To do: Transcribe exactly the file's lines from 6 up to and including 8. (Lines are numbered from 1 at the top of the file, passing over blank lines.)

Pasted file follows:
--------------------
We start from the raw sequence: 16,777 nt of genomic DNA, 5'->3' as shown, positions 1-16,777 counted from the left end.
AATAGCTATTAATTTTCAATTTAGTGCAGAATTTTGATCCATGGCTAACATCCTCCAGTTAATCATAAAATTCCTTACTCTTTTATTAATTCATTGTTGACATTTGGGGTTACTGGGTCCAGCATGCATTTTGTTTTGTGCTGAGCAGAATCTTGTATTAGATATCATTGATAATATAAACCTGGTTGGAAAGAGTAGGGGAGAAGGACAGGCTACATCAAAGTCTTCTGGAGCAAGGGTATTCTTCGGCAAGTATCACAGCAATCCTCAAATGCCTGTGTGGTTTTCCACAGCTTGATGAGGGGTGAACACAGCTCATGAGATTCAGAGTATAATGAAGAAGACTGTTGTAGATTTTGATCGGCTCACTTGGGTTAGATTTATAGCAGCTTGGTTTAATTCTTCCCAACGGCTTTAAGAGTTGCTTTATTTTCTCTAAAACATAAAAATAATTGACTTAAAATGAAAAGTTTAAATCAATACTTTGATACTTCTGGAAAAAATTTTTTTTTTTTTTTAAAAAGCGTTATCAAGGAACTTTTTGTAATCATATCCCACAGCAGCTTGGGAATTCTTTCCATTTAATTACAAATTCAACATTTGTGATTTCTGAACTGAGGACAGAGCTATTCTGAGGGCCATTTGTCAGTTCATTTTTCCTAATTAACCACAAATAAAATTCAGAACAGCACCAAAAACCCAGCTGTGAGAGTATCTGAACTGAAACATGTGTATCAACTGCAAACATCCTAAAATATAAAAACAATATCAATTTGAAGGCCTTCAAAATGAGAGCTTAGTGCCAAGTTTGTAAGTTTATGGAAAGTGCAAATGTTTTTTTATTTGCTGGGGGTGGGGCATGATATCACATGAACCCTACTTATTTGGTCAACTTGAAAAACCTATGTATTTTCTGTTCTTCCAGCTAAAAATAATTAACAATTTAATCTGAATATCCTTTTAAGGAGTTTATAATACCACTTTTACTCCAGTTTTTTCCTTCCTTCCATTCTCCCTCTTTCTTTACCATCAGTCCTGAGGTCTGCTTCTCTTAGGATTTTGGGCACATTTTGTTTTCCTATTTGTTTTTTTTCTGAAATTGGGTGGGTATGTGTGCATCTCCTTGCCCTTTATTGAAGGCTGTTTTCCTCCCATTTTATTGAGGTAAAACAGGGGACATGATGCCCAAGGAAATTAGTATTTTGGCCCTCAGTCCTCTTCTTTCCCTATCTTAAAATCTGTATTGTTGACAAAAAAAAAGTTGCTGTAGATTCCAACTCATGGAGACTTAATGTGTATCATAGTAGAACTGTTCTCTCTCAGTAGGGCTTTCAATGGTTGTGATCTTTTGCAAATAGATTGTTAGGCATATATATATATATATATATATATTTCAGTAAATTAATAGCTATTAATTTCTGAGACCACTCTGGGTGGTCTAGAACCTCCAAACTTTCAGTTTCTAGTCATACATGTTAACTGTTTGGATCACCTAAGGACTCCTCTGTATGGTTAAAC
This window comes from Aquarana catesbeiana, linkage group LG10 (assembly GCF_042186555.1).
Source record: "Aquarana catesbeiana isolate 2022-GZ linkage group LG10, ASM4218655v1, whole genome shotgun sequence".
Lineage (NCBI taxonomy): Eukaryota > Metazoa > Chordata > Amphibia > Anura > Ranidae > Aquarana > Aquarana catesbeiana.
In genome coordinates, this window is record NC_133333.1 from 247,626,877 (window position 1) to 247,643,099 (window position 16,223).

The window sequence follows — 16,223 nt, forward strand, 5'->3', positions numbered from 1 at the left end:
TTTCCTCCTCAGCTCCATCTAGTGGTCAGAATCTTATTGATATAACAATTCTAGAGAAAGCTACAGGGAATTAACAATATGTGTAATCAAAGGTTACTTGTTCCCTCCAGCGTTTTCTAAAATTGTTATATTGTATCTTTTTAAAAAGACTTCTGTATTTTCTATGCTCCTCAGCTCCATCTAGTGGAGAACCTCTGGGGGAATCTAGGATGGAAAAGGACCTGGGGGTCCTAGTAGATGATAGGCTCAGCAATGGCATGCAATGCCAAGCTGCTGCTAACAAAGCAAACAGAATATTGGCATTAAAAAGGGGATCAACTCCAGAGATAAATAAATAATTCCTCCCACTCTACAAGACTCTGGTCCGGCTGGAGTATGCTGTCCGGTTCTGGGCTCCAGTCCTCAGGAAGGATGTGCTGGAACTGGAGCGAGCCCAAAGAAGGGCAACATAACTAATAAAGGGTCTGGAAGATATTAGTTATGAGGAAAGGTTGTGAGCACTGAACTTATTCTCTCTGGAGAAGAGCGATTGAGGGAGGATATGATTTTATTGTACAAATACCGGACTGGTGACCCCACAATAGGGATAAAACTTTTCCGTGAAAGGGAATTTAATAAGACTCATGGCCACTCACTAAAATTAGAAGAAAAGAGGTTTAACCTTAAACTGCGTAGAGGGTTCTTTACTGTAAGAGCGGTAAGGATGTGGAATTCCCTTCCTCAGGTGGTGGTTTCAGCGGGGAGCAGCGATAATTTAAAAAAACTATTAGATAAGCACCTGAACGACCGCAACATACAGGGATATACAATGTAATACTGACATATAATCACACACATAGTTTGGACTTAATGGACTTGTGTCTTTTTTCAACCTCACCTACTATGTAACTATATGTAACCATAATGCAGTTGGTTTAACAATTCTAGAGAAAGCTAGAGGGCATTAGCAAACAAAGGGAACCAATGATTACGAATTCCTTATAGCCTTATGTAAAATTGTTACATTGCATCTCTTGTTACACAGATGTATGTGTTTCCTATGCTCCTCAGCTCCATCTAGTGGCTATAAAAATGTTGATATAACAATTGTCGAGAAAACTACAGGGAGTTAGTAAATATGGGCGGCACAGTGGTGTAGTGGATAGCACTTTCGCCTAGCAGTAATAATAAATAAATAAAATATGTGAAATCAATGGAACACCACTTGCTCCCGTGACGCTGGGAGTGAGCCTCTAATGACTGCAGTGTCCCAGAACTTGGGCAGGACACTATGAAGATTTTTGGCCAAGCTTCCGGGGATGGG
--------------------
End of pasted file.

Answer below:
In genome coordinates, this window is record NC_133333.1 from 247,626,877 (window position 1) to 247,643,099 (window position 16,223).

The window sequence follows — 16,223 nt, forward strand, 5'->3', positions numbered from 1 at the left end:
TTTCCTCCTCAGCTCCATCTAGTGGTCAGAATCTTATTGATATAACAATTCTAGAGAAAGCTACAGGGAATTAACAATATGTGTAATCAAAGGTTACTTGTTCCCTCCAGCGTTTTCTAAAATTGTTATATTGTATCTTTTTAAAAAGACTTCTGTATTTTCTATGCTCCTCAGCTCCATCTAGTGGAGAACCTCTGGGGGAATCTAGGATGGAAAAGGACCTGGGGGTCCTAGTAGATGATAGGCTCAGCAATGGCATGCAATGCCAAGCTGCTGCTAACAAAGCAAACAGAATATTGGCATTAAAAAGGGGATCAACTCCAGAGATAAATAAATAATTCCTCCCACTCTACAAGACTCTGGTCCGGCTGGAGTATGCTGTCCGGTTCTGGGCTCCAGTCCTCAGGAAGGATGTGCTGGAACTGGAGCGAGCCCAAAGAAGGGCAACATAACTAATAAAGGGTCTGGAAGATATTAGTTATGAGGAAAGGTTGTGAGCACTGAACTTATTCTCTCTGGAGAAGAGCGATTGAGGGAGGATATGATTTTATTGTACAAATACCGGACTGGTGACCCCACAATAGGGATAAAACTTTTCCGTGAAAGGGAATTTAATAAGACTCATGGCCACTCACTAAAATTAGAAGAAAAGAGGTTTAACCTTAAACTGCGTAGAGGGTTCTTTACTGTAAGAGCGGTAAGGATGTGGAATTCCCTTCCTCAGGTGGTGGTTTCAGCGGGGAGCAGCGATAATTTAAAAAAACTATTAGATAAGCACCTGAACGACCGCAACATACAGGGATATACAATGTAATACTGACATATAATCACACACATAGTTTGGACTTAATGGACTTGTGTCTTTTTTCAACCTCACCTACTATGTAACTATATGTAACCATAATGCAGTTGGTTTAACAATTCTAGAGAAAGCTAGAGGGCATTAGCAAACAAAGGGAACCAATGATTACGAATTCCTTATAGCCTTATGTAAAATTGTTACATTGCATCTCTTGTTACACAGATGTATGTGTTTCCTATGCTCCTCAGCTCCATCTAGTGGCTATAAAAATGTTGATATAACAATTGTCGAGAAAACTACAGGGAGTTAGTAAATATGGGCGGCACAGTGGTGTAGTGGATAGCACTTTCGCCTAGCAGTAATAATAAATAAATAAAATATGTGAAATCAATGGAACACCACTTGCTCCCGTGACGCTGGGAGTGAGCCTCTAATGACTGCAGTGTCCCAGAACTTGGGCAGGACACTATGAAGATTTTTGGCCAAGCTTCCGGGGATGGG